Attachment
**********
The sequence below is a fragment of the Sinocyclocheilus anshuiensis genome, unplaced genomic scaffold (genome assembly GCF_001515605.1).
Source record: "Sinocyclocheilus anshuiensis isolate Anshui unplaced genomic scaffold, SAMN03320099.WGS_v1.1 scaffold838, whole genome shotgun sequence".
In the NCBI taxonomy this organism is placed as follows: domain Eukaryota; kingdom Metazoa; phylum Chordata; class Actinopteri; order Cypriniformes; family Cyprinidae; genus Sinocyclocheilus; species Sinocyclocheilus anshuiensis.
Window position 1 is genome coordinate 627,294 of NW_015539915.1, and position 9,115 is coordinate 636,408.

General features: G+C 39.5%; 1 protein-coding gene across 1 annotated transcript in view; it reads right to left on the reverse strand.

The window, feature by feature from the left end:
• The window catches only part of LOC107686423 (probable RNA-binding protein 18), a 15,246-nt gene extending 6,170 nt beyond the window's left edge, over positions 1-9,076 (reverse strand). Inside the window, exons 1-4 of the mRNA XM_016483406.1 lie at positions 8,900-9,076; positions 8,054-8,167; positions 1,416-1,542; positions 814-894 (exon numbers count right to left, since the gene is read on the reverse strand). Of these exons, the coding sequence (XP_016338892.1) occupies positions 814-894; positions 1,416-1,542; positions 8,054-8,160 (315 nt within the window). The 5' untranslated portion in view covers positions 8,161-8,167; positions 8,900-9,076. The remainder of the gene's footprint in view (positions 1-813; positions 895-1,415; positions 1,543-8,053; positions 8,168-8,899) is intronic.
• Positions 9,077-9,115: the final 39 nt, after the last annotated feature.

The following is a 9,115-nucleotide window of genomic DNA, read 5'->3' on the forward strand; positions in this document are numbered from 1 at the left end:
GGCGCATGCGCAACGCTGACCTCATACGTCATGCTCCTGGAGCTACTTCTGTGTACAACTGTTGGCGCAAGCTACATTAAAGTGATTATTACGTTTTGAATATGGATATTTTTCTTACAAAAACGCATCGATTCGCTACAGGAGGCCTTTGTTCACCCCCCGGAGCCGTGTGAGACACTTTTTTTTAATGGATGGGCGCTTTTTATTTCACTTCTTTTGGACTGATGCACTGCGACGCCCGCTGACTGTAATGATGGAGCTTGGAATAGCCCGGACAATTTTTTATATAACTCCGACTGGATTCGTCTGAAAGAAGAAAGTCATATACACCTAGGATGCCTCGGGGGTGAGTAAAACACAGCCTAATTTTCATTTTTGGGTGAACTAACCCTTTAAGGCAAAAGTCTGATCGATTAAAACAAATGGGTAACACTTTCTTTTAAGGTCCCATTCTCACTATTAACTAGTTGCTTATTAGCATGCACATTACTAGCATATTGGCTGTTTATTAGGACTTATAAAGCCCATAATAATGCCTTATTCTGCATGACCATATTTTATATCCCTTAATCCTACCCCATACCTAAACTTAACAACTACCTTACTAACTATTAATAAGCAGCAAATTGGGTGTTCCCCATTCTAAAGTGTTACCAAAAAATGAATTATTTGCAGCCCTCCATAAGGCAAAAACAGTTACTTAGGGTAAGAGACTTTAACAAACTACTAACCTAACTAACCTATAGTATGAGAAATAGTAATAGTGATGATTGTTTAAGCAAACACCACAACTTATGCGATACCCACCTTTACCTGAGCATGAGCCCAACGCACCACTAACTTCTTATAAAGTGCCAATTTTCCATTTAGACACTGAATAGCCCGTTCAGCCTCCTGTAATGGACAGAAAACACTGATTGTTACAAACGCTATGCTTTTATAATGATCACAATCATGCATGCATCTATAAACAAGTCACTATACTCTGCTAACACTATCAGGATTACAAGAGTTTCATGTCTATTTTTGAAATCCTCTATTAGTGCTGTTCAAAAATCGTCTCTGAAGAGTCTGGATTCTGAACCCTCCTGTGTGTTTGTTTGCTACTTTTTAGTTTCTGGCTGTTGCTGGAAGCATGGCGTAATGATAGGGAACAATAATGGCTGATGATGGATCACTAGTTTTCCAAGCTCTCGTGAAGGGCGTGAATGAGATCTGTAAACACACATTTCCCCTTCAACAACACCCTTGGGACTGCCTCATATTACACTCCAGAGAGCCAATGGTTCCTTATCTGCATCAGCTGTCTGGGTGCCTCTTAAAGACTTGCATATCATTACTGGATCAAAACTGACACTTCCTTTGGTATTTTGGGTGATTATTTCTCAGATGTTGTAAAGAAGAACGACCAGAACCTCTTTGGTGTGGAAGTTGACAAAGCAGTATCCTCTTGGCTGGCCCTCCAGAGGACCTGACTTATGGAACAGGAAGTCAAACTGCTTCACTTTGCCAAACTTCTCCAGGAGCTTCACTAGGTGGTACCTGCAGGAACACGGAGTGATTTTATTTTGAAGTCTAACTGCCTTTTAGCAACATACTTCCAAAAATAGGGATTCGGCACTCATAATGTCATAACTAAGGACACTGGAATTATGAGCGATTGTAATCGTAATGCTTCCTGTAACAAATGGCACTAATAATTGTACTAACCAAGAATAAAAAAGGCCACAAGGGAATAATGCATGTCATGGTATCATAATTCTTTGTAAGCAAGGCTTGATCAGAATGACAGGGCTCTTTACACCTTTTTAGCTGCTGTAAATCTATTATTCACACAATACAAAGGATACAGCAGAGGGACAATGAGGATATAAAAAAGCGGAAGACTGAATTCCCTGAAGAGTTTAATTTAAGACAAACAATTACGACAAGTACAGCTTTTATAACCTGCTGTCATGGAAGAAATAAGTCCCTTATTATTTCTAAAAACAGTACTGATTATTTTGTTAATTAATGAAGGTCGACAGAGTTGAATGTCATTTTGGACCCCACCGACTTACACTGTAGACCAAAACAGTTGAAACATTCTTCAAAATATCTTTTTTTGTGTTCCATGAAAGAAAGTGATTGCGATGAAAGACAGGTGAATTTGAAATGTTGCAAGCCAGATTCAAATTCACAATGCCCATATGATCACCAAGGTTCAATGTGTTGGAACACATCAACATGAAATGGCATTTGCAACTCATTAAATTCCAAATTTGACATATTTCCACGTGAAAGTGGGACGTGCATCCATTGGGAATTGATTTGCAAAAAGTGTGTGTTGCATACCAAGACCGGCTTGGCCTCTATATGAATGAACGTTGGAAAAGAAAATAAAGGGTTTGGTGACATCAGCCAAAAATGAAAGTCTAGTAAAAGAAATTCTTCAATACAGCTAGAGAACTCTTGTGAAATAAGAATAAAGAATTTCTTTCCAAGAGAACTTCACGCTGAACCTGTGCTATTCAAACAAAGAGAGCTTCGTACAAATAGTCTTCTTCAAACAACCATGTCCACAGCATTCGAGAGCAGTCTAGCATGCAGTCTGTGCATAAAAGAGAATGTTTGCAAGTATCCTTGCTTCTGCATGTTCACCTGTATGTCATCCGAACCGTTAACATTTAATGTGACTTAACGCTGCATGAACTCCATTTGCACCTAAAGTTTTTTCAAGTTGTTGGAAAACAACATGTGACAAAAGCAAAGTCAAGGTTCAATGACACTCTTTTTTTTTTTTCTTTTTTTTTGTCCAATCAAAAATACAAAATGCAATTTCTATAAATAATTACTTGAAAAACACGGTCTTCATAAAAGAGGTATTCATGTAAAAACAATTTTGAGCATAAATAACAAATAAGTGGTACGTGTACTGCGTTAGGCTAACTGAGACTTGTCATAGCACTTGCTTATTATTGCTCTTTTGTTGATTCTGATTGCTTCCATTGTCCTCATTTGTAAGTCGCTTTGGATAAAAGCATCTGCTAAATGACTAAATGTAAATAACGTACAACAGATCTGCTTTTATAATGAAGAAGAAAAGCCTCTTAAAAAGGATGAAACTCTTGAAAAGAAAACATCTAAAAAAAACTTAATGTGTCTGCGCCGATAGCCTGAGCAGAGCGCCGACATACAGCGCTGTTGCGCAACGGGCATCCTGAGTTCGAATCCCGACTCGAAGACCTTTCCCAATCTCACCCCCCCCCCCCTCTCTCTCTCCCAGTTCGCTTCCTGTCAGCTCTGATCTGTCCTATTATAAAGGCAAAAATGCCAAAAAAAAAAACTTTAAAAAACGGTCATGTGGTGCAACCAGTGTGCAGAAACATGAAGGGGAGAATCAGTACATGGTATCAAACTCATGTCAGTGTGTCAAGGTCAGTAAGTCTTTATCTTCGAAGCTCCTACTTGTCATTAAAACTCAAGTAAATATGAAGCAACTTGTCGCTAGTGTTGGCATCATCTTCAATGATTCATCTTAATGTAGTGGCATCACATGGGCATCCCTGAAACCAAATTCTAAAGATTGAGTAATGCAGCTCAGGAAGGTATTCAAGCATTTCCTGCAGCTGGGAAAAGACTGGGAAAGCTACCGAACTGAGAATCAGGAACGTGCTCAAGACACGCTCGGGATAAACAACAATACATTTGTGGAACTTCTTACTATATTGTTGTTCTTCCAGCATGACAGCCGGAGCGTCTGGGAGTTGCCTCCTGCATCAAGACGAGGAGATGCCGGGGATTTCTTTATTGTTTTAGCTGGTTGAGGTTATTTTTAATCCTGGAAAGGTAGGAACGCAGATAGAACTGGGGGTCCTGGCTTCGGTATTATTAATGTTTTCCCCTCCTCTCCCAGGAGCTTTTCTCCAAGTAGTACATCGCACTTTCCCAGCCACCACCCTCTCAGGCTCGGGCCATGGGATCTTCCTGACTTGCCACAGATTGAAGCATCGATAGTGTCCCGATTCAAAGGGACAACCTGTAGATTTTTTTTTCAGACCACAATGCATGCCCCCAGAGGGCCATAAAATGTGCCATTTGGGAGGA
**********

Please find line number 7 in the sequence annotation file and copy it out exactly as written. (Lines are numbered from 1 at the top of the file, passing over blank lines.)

• The window catches only part of LOC107686423 (probable RNA-binding protein 18), a 15,246-nt gene extending 6,170 nt beyond the window's left edge, over positions 1-9,076 (reverse strand). Inside the window, exons 1-4 of the mRNA XM_016483406.1 lie at positions 8,900-9,076; positions 8,054-8,167; positions 1,416-1,542; positions 814-894 (exon numbers count right to left, since the gene is read on the reverse strand). Of these exons, the coding sequence (XP_016338892.1) occupies positions 814-894; positions 1,416-1,542; positions 8,054-8,160 (315 nt within the window). The 5' untranslated portion in view covers positions 8,161-8,167; positions 8,900-9,076. The remainder of the gene's footprint in view (positions 1-813; positions 895-1,415; positions 1,543-8,053; positions 8,168-8,899) is intronic.